Fancy Cars – Heart of Stone ft. Foy

Being pushed by wide synth lines, and also being lured by soft and emotive vocals. It’s difficult to put the new track of Fancy Cars into any specific genre. So I won’t even try.

Haven’t heard such a great mixture of electro tunes and male vocals in a long time, folks. Packed in a rock solid mixing work, “Heart of Stone” offers a groovy setting where the vocal tracks are falling in place like missing puzzle pieces. The two skilled producers Alan Notkin and Brandon Paddock, better known as Fancy Cars, somehow found the missing ingredient to mix up danceable yet quite harsh synth lines with a slow and steady beat/percussion. The vocals are placed in a wide reverb setting sometimes which is a great trick to add depth and also feeling with it. The track keeps it’s groove throughout the whole time, because as soon as you’re used to the main theme, there’s always added something more, like a drop or those catchy vocal chops. Though these elements are for sure not a new thing in electro, what’s addictive about them is the blueprint by which all of those tracks are fitting in. I guess this was either accomplished by countless hours of work – or these guys woke up one morning, and BAM! there it was, the ready mix in their heads, right after they had breakfast.

Notkin and Paddock got themselves a vocalist named Foy, who did an awesome work to add some …soul to this track. Here’s a guy who loves what he is doing, and you just can hear that through the way he sings.
So, if you ask me, this trio did an outstanding track here. I found myself grooving to this track on repeat, and even the theme stuck to my head when I was driving home. That’s what I call mainstream material, guys.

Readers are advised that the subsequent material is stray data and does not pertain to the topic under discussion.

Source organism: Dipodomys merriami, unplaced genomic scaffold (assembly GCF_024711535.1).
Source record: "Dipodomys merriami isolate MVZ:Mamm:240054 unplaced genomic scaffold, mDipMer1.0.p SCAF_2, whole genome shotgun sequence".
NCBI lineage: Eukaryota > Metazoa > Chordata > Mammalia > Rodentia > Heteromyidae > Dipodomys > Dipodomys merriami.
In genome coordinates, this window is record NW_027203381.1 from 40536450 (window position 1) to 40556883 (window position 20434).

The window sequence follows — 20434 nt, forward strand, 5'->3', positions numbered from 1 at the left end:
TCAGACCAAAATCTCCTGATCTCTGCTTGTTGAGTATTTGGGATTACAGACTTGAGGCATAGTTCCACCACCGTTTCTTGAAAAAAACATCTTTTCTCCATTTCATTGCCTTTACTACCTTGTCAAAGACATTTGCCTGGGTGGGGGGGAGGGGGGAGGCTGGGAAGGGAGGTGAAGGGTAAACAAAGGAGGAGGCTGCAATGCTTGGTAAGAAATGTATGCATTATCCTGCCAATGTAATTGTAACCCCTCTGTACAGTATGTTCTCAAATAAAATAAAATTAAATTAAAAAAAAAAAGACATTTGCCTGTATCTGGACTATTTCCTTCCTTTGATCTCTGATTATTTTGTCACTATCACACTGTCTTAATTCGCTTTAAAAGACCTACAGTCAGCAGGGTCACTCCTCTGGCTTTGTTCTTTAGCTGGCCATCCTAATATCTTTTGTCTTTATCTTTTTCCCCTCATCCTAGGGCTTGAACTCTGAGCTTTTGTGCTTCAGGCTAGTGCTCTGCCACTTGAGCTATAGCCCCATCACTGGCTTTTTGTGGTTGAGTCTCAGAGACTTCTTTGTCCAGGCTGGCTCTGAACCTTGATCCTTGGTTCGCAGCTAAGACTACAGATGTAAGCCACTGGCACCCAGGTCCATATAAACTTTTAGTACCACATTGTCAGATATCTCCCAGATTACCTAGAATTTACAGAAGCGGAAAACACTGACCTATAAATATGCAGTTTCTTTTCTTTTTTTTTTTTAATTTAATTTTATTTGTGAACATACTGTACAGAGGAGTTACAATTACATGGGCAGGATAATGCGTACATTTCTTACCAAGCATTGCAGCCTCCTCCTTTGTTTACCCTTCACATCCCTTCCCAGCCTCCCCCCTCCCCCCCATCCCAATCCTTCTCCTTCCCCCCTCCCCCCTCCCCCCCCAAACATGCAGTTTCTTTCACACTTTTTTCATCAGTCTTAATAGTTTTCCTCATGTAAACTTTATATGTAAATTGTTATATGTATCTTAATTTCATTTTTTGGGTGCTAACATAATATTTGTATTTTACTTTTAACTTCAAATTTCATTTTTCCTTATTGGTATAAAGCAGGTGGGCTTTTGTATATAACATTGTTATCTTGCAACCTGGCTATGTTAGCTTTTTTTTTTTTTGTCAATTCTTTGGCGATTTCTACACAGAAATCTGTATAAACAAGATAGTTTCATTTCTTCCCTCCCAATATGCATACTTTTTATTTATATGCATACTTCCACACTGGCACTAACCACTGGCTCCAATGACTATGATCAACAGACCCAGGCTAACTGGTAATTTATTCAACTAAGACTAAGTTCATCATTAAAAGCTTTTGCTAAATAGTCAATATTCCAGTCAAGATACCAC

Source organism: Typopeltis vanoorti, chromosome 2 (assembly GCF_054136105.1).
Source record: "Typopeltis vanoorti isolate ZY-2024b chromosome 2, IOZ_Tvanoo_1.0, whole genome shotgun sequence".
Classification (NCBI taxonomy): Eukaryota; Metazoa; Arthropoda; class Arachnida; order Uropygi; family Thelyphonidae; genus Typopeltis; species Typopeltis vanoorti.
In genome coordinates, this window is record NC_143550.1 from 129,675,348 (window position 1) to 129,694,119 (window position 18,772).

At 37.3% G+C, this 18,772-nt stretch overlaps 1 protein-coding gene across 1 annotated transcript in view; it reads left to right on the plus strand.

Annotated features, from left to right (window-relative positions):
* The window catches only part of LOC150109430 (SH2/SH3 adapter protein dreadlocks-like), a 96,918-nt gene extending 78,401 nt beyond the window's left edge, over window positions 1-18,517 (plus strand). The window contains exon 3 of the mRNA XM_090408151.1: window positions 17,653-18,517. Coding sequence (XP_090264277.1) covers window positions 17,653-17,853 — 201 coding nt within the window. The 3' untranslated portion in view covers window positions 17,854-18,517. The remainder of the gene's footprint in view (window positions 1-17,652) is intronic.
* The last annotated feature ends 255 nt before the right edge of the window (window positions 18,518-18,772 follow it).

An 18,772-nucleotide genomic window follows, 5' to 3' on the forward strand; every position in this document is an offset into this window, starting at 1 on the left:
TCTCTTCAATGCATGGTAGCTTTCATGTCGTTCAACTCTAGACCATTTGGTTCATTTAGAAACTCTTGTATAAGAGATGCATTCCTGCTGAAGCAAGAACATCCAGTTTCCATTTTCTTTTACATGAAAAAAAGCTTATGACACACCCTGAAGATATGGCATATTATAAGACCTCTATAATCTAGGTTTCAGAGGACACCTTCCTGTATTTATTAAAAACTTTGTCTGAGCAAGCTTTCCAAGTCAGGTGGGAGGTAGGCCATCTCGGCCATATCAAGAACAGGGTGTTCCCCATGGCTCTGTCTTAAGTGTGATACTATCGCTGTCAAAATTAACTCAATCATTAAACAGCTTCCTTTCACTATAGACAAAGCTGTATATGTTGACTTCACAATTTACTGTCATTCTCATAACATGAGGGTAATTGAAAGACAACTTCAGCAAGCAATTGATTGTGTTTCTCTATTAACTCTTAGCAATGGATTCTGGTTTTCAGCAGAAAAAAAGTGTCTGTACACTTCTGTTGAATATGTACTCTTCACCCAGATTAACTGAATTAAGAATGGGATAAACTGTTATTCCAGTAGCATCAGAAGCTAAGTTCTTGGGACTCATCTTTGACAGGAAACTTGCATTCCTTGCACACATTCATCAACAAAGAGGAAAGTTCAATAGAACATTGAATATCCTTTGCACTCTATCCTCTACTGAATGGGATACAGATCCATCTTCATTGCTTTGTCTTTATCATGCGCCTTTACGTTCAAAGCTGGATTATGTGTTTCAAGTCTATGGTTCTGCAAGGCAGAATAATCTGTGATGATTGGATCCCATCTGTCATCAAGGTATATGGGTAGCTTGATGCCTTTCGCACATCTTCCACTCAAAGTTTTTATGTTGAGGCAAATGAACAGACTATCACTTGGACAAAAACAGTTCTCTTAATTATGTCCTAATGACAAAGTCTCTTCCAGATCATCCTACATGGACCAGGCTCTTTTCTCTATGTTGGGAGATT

Severin feat. Rama Duke – Too Good

So the new year started, and I’m still behind with my writing schedule. This year seems very promising for an awesome amount of talent in the dance/edm scene, and while digging through all those submissions on my desk, the newest track of Severin and Rama Duke instantly stuck to my head. So, without wasting more time, let’s have a look on some outstanding dance material, shall we folks?

Singer/songwriter Rama Duke came up with the song and did those seductive vocals. Teaming with amazing producer Emil Severin they created a dance track full of surprises you wouldn’t necessarily expect. For instance, there are some elements used that are reminding me very much of chiptune, the vocals are blended into the whole track perfectly, and the melbourne-typical changes are done in an outstanding manner. Severin did an awesome job in using many tricks he has up his sleeve without overloading the whole track, my personal favorite being those complete cuts except for single tracks, like vocal one-shots or something. Goosebump guarantee when heard on a main stage.
“Too Good” delivers a very fast-paced, raw high energy along with the music. You feel like having to move even when sitting at your desk while listening. Although there’s a ton of real good female vocalists out there, I think Rama Duke stands out of the rest and brings something special to the table. It’s not easy to describe, but it’s a perfect mix of seduction and sassiness in those vocals. Those vocals are topping this piece of cake with some icing, so to speak.

Both of the involved artists have some accomplishments on their resumee so far, but that’s really not important to me. My focus always lies on if or if not the music triggers something in me. Accomplishments don’t mean squat if your music isn’t kicking, right. And, “Too Good” does the job, ladies and gentleman. This is a great dance track made for getting people moving, and I can see that big dancefloor filled with boys and girls going crazy on this one.